“Voyaging through strange seas of thought alone” is how the poet William Wordsworth described the work of Isaac Newton. Perhaps the very idea that genius is eccentric has pushed some intellectuals to seek out eccentric paths. Whatever the case, when we survey the crowd of those whom humanity has reckoned to have genius, we see a great many figures standing politely at a 30-degree angle to the world in which everyone else lives.
One such figure was Rose Rand, once a staple character in Firestone Library. She came to Princeton from Vienna, where, in the 1930s, she belonged to the Vienna Circle, a group of 20-odd philosophers, scientists, and mathematicians who sought to establish a logical bedrock for thought amid a dangerous rising tide of nationalism and irrationalism.
They were an interesting group. Kurt Gödel, a brilliant logician, followed the twists of paradox to the insight that any system of mathematics must be either incomplete or inconsistent. Felix Kaufmann, a master of deductive logic, tracked problems of mathematical infinity as diligently as he tracked problems in criminal law. Olga Hahn-Neurath, despite going blind in college, advanced the Boolean algebra that controls computers today. Discussion topics included: Do scientists know things? Does mathematics reference our world? Can one translate the sentence “This is fun” into the language of logic? Is green an experience?
“If we were to open the window so that passersby could hear us,” one member later said of the group’s Thursday meetings, “we would wind up either in jail or in the loony bin.”
As a Jewish woman, she couldn’t find a paying position in philosophy and had to eke out a subsistence living from translation work. No matter; the world of ideas was very real to her, and to the extent that she could, she lived there.
Rand’s special interest as a philosopher lay in reasoning about social rules and obligations. As a Jewish woman, she couldn’t find a paying position in philosophy and had to eke out a subsistence living from translation work. No matter; the world of ideas was very real to her, and to the extent that she could, she lived there. In addition to being one of its thinkers, Rand was also the Vienna Circle’s official historian, documenting every meeting in spiky cursive.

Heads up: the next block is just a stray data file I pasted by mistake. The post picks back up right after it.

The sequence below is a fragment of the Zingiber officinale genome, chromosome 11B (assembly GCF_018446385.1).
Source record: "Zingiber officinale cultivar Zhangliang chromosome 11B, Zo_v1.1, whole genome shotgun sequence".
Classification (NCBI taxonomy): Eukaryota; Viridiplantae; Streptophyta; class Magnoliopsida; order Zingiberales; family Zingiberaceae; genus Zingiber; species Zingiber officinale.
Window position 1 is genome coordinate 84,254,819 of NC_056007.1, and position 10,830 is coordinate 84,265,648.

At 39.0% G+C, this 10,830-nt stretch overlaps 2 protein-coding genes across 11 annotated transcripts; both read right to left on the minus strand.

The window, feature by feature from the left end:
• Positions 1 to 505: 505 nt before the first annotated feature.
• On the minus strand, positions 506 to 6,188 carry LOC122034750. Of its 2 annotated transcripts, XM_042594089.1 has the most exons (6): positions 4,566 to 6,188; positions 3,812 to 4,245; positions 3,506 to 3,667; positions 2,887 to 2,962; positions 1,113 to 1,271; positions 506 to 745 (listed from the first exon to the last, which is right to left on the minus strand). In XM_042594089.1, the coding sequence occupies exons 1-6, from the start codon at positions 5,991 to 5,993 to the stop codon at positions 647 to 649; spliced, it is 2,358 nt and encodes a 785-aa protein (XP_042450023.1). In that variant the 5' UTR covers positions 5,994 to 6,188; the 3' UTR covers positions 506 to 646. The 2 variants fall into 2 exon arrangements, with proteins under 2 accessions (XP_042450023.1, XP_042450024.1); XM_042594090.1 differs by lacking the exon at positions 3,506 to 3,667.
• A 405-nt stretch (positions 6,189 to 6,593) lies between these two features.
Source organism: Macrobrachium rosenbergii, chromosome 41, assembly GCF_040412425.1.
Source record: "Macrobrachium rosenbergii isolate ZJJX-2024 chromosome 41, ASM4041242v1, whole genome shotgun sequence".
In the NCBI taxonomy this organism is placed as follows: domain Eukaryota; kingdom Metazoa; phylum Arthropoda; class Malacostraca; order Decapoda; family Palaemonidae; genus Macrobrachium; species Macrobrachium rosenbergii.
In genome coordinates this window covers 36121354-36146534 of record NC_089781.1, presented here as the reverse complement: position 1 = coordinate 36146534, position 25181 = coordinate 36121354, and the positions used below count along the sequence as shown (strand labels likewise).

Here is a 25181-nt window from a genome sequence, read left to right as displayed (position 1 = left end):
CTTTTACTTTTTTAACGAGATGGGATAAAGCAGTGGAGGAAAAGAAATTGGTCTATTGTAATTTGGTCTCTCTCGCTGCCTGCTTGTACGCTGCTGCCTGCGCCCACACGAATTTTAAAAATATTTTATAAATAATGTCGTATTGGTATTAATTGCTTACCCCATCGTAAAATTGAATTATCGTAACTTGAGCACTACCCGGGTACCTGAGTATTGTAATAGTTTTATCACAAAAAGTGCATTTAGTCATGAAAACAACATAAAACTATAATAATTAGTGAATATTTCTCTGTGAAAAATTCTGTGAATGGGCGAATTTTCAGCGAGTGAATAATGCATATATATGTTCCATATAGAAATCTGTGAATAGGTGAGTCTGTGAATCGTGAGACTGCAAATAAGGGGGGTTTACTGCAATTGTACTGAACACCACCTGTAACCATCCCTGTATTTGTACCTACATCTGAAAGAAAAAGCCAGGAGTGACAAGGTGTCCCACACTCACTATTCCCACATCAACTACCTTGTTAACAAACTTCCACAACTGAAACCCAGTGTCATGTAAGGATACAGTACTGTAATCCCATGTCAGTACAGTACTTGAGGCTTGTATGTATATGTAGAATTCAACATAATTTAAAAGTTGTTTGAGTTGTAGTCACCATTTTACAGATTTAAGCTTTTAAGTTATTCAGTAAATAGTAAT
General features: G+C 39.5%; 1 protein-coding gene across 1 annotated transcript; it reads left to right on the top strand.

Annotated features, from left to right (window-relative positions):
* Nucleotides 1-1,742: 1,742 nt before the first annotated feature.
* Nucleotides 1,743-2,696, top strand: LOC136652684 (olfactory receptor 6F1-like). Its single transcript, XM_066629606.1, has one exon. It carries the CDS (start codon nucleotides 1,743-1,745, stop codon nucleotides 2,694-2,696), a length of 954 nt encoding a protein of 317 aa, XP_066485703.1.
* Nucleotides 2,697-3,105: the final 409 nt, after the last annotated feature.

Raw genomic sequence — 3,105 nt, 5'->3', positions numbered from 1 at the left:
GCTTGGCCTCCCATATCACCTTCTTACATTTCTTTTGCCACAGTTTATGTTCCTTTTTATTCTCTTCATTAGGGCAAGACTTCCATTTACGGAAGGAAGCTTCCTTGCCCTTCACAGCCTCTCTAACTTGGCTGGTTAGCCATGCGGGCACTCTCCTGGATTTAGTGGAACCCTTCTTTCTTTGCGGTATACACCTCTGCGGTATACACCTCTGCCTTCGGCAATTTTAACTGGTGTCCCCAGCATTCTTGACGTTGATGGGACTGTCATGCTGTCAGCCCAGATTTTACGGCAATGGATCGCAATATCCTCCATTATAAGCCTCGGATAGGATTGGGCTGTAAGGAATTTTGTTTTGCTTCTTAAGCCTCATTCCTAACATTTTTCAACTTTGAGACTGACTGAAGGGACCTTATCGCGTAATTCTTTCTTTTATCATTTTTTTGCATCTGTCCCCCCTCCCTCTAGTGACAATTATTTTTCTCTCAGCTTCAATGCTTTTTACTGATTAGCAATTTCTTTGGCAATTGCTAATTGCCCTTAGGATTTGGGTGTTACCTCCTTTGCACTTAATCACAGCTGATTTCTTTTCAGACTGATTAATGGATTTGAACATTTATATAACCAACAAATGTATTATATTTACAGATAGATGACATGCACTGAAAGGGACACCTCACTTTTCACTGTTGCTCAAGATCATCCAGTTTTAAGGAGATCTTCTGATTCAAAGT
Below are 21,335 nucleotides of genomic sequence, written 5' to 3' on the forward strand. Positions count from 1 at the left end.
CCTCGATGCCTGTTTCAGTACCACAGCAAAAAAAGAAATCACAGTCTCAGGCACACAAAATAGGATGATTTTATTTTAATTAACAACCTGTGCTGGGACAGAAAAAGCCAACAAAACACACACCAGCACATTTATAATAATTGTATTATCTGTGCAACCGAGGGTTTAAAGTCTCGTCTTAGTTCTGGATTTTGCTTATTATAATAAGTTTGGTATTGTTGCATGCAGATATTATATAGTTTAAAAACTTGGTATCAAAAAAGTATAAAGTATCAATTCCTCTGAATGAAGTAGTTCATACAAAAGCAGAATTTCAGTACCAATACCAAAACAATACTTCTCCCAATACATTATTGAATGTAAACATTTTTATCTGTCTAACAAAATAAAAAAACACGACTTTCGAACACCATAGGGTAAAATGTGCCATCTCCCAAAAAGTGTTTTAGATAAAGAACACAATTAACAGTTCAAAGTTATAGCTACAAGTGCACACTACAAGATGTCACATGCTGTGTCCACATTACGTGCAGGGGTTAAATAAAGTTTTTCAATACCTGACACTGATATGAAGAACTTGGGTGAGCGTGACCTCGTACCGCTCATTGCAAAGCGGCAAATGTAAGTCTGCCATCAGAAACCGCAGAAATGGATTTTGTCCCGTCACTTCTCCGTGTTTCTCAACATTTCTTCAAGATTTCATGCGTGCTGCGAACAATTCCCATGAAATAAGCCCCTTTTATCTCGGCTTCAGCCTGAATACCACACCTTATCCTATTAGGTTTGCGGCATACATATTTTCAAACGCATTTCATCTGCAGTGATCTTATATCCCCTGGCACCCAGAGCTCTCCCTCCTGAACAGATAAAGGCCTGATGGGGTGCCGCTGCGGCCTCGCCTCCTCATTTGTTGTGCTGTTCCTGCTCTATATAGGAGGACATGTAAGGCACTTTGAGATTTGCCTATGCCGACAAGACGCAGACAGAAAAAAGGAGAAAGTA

When the Nazis took over Austria, she fled to Oxford, then Princeton. She did not hold a position at the University, but she held a library card. She wrote and wrote, building towers in the high, cold air of abstract reasoning, sharing her notes from Vienna with other scholars by post to keep alive the conversations of a friend group now scattered.
John V. Fleming *63, an emeritus professor of English at Princeton, later recalled Rand as a campus mystery in the 1960s: “a small, frowning woman of gimlet glance and impenetrable accent who clomped about the philosophy shelves on the third floor in high-top Keds.” Even her name was an enigma: “She was universally referred to among awed library regulars as ‘the Polish Logician.’ One didn’t know whether this meant a logician who was by nationality a Pole, or a practitioner of logic in a Polish mode. (Both things apparently were true.)”
The Polish Logician made brilliant contributions to philosophy, which others have built on while examining how to run a free and democratic society. She didn’t choose a life without a state, a scholarly home, or the strange and wonderful discourse that exalted her youth in Vienna, but she chose to continue that discourse even though it meant lifting a solitary voice in a wilderness of bookshelves far from home. She died in Princeton in 1980.
Without her writings, we would have a weaker purchase on reasoning about what it means to belong to a community; and we would know far less about the Vienna Circle, whose members Rand observed as carefully as they observed the turbulent social world around them.